Congress padding ‘absurdly high’ Sandy relief bill

Sandy hurricaneUsing Rahm Emmanuel’s oft-quoted maxim, “never let a serious crisis go to waste,” federal lawmakers are now using the devastation from superstorm Sandy’s aftermath to line the pockets of their constituents.

U.S. Rep. Peter King, R-NY, is worried that supplemental relief for Sandy’s victims will not be forthcoming this year, and perhaps not ever. He has a special interest in this — he’s both chairman of the House Homeland Security Committee and his district was hard-hit by the storm.

King posted his frustrations on Twitter.

“Doing all I can, but if Congress doesn’t approve Sandy aid for NY before Christmas, I don’t think it’ll get done. Too many oppose it in DC,” his Saturday Twitter statement said.

King has the support from fellow New Yorker Sen. Charles Schumer, a Democrat.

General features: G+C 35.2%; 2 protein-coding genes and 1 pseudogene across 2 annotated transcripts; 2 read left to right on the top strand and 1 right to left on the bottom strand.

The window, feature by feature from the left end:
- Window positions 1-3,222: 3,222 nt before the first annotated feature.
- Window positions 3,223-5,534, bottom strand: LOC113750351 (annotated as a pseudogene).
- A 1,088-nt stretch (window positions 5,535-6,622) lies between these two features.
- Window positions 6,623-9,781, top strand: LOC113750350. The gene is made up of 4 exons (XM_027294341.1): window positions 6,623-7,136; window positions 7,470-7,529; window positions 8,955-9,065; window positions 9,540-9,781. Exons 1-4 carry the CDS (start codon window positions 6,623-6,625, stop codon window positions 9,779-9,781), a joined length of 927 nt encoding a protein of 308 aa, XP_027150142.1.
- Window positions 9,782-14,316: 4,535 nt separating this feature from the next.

“I’ve been concerned to see some reservations expressed by some of my colleagues on the other side of the aisle, and many of these concerns are myths,” Schumer said Thursday in an impassioned floor speech.

They have every right to be worried and they have their fellow-lawmakers to blame.

According to a Fox News report, King’s colleagues have used the Sandy $60.4 billion supplemental relief bill to tack on their own pet projects.

A closer look at the legislation shows millions of dollars being requested by lawmakers for projects that have little to do with the storm. Some items, like a proposed $2 million roof restoration for the Smithsonian Institution, even pre-date Sandy, causing some to question the finer details of the federal funding package.

Sen. Ron Johnson, R-Wis., called the $60 billion request “absurdly high.”

“How much is absolutely needed now? That’s all we should really be considering now, the short-term needs,” he said.

Many of the items tacked onto the bill aren’t even remotely related to Sandy, including military base repairs in Guantanamo Bay, Cuba, establishing Alaskan and Gulf Coast fisheries and Colorado wildfire protection.

This is all proof positive that Washington does indeed have a spending problem.

Read more at Fox News.


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